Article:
Compared to traditional methods, the drones have a relative small cost: the need for personnel and infrastructure is reduced to its minimum and the vehicle is able to work around the clock and around the calendar. It works very well: in November 2012, an autonomous glider set a Guinness World Record by traveling over 14,000 kilometers on an autonomous journey of just over one year duration!

Many Navies and ocean research organizations already use a wide variety of gliders, which cost around $100,000. But the US Navy now plans to increase the number of those drones from 65 to 150 by 2015. In its 2015 budget request, the US Defense Advanced Research Projects Agency even claimed for $19 million to develop drones “that can provide non-lethal effects or situational awareness over large maritime areas.” This represents a spending increase of nearly 60 percent over 2014!

The good news for us is that these submarine drones, unlike the majority of airborne drones, won’t use environmentally unfriendly fuel. Instead, the glider is propelled by the thermocline, which is thermal energy found between the upper and lower mixed layers of sea water. The upper surface has a near atmospheric temperature while the deep water ocean has a temperature situated between 2 and 4 °C.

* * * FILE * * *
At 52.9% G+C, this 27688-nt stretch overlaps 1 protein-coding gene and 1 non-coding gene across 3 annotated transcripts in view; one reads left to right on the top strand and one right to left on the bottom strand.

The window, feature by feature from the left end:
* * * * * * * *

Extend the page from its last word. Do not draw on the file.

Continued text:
Those new submarine drones can be used to predict the weather by collecting an enormous amount of data at various spots in the ocean. In 2011, a US Government Accountability Office report warned that without improvements to their earth-monitoring capabilities, the USA would “not be able to provide key environmental data that are important for sustaining climate and space weather measurements”; data for warnings of extreme events such as hurricanes, storm surges, and floods would then be less accurate and timely. This led the US Navy to make a deal to share the Navy Ocean Forecast System software with the National Ocean and Atmospheric Administration.

But that’s not all: another autonomous submarine drone, the Bluefin-21, created by the American company Bluefin Robotics, has scanned just over 300 square kilometers of Indian Ocean seabed searching for the wreckage of the lost Malaysian plane, whichdisappeared from radar screens on 8th March. The drone was launched from the Australian Defence Vessel Ocean Shield.